This is a multi-disciplinary _Bioengineering Research Grants_ (BRG) proposal in response to PA-10-009, with design-driven and discovery-driven elements. It is based on a hypothesis that is gaining in popularity, that the progression of a number of neurological disorders is rooted in homeostatic plasticity that has become maladaptive. These can be classified as de-afferentation disorders, where disruptive synchronized population bursting activity develops across days or weeks, in CNS tissue whose inputs have been greatly reduced or eliminated by white matter damage, stroke, or damage to sensory receptors or peripheral nerves. Low-frequency, high-amplitude electrical discharges from population bursting can manifest as seizures, chronic pain, dystonia, tinnitus, or other disabling symptoms, depending on which part of the nervous system has become hyper-excitable after deafferentation. Pharmacological treatments are often completely ineffective. This has lead many to propose therapies that involve direct, localized brain stimulation with implanted electrodes or transcranial magnetic stimulation. Optogenetics provides a much more localized and specific way to stimulate brain tissue, because it can render defined neural cell types sensitive to light of specific colors. Wit it, light can either activate or silence targeted neurons in an effort to normalize aberrant neural activity. Based on a successful closed-loop approach to quieting seizure-like population bursting in cultured cortical networks with multi-electrode array stimulation, this project is to develop and optimize a closed-loop optogenetic tool to gain control over homeostatic plasticity mechanisms, and to reverse the tendency of deafferented tissue to express synchronized bursting. This _Population Clamp_ will employ extracellular recording from multi-electrode array substrates as the feedback signal, to rapidly and continuously adjust pulses of colored light, selectively activating and inhibiting different neuron types, to maintain a desired activity level. Cortical networks expressing population discharges due to the deafferentation typical of in vitro preparations will be clamped to different activity set----points for days. Homeostatic responses, such as changes in synaptic strength, will be monitored with intracellular recording and extracellular measures of population activity. Combinations of optogenetic constructs, directed at excitatory pyramidal neurons or inhibitory interneurons using adeno-associated viral vectors, will be compared in terms of their ability to serve as handles by which homeostatic plasticity can be manipulated. Feedback control algorithms will be developed that enable the most effective and enduring remission of population bursting, while enhancing measures of network function, such as the mutual information between complex light input and spiking output. By providing an accessible and manipulable test bed for studying different constructs and parameters, the Optogenetic Population Clamp will pave the way for gene-therapeutic treatments of a variety of neurological disorders that employ closed-loop light stimulation via implanted fiber optics.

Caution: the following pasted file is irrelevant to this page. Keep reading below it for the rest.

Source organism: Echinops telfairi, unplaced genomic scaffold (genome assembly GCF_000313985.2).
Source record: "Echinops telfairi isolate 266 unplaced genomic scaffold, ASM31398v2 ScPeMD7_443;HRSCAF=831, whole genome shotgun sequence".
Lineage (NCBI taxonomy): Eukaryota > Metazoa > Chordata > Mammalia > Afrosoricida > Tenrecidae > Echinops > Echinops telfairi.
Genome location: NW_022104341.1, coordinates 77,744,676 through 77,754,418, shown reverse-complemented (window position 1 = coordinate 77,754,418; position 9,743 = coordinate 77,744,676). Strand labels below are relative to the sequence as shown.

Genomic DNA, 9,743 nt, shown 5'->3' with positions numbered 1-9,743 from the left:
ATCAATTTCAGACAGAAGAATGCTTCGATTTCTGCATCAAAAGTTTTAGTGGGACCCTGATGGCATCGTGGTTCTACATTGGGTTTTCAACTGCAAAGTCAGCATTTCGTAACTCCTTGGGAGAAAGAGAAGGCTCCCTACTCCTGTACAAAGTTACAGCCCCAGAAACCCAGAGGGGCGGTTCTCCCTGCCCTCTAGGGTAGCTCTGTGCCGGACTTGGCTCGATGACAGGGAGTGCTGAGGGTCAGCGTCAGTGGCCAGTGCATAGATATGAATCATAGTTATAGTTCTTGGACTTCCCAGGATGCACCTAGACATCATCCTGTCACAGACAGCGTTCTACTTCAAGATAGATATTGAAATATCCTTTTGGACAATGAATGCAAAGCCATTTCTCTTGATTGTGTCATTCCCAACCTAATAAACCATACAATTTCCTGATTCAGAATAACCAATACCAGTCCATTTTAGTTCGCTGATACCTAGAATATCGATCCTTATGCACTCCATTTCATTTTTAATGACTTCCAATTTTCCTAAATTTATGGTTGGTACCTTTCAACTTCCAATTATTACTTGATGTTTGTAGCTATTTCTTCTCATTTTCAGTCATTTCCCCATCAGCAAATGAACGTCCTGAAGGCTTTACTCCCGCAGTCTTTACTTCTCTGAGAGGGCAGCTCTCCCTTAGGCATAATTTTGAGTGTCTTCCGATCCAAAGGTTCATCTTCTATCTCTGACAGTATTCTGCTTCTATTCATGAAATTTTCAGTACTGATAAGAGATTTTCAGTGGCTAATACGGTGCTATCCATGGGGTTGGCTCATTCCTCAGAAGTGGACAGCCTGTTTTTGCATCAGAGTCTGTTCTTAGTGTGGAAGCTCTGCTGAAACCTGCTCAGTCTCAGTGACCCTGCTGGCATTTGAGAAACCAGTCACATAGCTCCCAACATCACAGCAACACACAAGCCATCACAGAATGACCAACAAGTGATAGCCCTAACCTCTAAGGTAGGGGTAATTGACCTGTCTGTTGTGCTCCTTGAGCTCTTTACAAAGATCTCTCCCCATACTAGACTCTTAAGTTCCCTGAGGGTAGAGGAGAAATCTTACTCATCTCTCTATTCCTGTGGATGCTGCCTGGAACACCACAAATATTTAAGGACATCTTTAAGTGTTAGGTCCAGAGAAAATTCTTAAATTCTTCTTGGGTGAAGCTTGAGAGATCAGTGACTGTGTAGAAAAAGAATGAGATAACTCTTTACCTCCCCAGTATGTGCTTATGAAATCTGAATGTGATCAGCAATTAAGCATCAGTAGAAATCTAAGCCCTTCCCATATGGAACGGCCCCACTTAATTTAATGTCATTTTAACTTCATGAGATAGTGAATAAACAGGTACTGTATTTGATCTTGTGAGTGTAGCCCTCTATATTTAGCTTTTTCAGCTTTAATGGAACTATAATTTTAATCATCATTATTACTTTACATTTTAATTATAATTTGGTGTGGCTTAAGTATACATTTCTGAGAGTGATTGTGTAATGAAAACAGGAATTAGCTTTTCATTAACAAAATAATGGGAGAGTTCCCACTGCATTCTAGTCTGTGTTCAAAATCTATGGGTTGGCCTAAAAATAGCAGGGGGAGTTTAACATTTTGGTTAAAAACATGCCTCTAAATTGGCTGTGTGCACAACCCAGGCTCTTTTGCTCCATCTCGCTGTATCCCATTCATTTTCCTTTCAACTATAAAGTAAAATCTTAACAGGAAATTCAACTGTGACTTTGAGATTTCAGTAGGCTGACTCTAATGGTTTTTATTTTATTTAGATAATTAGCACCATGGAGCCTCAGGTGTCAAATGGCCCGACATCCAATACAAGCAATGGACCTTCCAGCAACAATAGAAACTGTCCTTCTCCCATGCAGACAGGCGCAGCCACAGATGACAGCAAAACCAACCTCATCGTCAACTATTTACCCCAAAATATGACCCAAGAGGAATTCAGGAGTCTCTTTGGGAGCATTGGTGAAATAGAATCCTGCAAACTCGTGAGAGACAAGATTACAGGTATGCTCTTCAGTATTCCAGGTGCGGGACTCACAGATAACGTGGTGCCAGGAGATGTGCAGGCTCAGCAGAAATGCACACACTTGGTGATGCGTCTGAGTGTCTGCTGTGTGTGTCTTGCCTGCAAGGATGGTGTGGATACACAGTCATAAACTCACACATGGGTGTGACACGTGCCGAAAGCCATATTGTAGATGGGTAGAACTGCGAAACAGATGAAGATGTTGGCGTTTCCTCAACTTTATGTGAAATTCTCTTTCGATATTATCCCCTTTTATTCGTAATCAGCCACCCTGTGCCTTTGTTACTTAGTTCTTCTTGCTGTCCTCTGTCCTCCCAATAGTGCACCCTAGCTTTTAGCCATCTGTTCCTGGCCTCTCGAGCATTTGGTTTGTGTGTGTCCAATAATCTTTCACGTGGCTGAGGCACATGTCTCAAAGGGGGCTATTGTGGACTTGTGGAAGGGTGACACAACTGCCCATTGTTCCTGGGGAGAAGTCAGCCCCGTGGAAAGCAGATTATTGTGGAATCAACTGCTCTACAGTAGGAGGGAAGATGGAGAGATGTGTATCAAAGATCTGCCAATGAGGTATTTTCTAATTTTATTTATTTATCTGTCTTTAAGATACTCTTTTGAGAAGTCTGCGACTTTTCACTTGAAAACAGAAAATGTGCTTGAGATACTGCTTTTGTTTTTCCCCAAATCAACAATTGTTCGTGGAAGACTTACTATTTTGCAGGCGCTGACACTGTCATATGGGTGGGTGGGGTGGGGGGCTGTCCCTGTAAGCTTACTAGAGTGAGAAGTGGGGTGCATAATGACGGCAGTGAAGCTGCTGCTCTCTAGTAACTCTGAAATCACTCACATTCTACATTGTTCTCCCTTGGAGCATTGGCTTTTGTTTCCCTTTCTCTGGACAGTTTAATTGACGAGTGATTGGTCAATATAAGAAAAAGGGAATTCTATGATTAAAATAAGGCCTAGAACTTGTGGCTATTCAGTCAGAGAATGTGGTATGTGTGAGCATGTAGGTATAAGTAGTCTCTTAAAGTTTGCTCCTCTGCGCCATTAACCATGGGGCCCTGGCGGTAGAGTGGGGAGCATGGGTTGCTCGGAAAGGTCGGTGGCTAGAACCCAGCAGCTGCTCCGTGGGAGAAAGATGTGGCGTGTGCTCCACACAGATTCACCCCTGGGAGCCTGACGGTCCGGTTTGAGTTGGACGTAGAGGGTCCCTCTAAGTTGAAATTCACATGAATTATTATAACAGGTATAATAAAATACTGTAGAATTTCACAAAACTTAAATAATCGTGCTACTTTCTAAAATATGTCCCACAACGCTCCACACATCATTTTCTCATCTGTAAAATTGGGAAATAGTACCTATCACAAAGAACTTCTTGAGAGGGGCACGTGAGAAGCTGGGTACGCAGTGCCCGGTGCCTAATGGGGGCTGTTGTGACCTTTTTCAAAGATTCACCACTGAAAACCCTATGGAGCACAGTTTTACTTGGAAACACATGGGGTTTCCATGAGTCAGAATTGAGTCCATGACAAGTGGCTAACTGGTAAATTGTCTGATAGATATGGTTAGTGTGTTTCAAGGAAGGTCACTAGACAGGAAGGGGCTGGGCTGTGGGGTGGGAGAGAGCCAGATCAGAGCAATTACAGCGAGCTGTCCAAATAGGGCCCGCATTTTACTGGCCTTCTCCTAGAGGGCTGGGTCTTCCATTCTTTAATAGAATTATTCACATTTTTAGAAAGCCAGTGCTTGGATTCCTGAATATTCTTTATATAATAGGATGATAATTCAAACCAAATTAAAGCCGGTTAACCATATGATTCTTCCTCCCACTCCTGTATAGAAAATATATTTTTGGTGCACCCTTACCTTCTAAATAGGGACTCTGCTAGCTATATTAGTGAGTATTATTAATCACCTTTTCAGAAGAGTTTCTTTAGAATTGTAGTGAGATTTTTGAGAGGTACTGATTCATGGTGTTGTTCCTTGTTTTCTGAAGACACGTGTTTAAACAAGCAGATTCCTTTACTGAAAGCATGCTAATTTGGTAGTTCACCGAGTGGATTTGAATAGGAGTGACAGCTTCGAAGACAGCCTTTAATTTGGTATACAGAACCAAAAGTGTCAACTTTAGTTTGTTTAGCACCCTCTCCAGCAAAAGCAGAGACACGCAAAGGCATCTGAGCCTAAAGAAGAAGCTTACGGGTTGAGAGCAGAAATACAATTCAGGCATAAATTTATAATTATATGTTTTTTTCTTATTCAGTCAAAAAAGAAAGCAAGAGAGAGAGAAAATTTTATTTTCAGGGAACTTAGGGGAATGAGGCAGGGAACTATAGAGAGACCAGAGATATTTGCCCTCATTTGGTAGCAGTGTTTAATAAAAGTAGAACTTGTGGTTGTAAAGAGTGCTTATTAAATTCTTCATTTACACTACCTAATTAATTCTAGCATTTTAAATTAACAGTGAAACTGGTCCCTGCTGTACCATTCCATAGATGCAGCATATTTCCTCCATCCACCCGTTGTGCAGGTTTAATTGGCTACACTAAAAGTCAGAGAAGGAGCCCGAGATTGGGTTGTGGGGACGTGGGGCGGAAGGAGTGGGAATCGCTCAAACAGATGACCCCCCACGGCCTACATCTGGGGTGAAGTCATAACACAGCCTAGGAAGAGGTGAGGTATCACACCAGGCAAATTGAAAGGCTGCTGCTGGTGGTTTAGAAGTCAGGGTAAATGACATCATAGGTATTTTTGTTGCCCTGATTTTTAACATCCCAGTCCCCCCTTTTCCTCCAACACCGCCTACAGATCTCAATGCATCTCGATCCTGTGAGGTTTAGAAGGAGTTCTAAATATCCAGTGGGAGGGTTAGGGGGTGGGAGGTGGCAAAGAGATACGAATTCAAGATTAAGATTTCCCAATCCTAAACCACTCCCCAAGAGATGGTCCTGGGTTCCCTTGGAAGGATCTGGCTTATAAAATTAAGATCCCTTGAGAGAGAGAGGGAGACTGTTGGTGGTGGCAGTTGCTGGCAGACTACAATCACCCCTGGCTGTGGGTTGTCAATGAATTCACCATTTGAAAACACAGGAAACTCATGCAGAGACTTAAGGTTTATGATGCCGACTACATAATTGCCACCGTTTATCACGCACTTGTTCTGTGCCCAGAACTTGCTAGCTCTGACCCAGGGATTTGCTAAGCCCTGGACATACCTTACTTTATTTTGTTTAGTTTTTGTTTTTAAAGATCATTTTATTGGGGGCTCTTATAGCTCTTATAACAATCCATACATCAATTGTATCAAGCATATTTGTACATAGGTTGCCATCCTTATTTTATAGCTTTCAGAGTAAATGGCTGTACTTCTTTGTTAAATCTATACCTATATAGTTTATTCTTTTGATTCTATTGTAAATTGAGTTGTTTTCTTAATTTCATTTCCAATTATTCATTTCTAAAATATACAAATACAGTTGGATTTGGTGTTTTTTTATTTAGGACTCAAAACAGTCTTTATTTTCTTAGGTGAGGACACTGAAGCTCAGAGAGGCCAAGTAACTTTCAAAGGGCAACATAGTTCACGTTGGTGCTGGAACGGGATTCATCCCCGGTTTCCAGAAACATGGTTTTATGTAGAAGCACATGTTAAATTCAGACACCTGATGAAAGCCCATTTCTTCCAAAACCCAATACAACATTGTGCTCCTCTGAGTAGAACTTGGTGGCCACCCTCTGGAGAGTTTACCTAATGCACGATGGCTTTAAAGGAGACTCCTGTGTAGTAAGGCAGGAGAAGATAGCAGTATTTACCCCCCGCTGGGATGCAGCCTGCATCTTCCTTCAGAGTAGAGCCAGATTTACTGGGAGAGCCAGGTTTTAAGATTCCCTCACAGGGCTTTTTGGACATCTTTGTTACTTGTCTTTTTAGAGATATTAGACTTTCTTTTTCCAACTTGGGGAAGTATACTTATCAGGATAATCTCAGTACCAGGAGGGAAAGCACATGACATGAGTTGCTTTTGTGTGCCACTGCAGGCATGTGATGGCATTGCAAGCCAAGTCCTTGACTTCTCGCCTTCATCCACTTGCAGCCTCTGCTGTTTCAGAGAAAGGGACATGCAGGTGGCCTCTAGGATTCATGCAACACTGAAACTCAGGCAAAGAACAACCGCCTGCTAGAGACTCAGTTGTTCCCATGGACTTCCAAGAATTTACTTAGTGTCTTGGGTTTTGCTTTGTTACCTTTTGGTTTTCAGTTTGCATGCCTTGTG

The way the brain regulates its sensitivity to input can cause devastating symptoms when input gets cut off, due to stroke, epilepsy, deafness in the inner ear, loss of a limb, or brain damage from physical trauma. Brain tissue can become too sensitive to its own spontaneous activity, causing seizures, ringing in the ears, chronic pain, or other serious neurological problems. This proposal is to create a new and powerful tool to actively correct this type of over-sensitivity and restore more normal neural activity patterns.
|Tung, Jack K; Shiu, Fu Hung; Ding, Kevin et al. (2018) Chemically activated luminopsins allow optogenetic inhibition of distributed nodes in an epileptic network for non-invasive and multi-site suppression of seizure activity. Neurobiol Dis 109:1-10|
|Jaiswal, Poonam B; Tung, Jack K; Gross, Robert E et al. (2017) Motoneuron activity is required for enhancements in functional recovery after peripheral nerve injury in exercised female mice. J Neurosci Res :|
|Gutekunst, Claire-Anne; Tung, Jack K; McDougal, Margaret E et al. (2016) C3 transferase gene therapy for continuous conditional RhoA inhibition. Neuroscience 339:308-318|
|Tung, Jack K; Berglund, Ken; Gutekunst, Claire-Anne et al. (2016) Bioluminescence imaging in live cells and animals. Neurophotonics 3:025001|
|Tung, Jack K; Berglund, Ken; Gross, Robert E (2016) Optogenetic Approaches for Controlling Seizure Activity. Brain Stimul 9:801-810|
|Killian, Nathaniel J; Vernekar, Varadraj N; Potter, Steve M et al. (2016) A Device for Long-Term Perfusion, Imaging, and Electrical Interfacing of Brain Tissue In vitro. Front Neurosci 10:135|
|Newman, Jonathan P; Fong, Ming-fai; Millard, Daniel C et al. (2015) Optogenetic feedback control of neural activity. Elife 4:e07192|
|Fong, Ming-fai; Newman, Jonathan P; Potter, Steve M et al. (2015) Upward synaptic scaling is dependent on neurotransmission rather than spiking. Nat Commun 6:6339|
|Tung, Jack K; Gutekunst, Claire-Anne; Gross, Robert E (2015) Inhibitory luminopsins: genetically-encoded bioluminescent opsins for versatile, scalable, and hardware-independent optogenetic inhibition. Sci Rep 5:14366|
|Tchumatchenko, Tatjana; Newman, Jonathan P; Fong, Ming-fai et al. (2013) Delivery of continuously-varying stimuli using channelrhodopsin-2. Front Neural Circuits 7:184|
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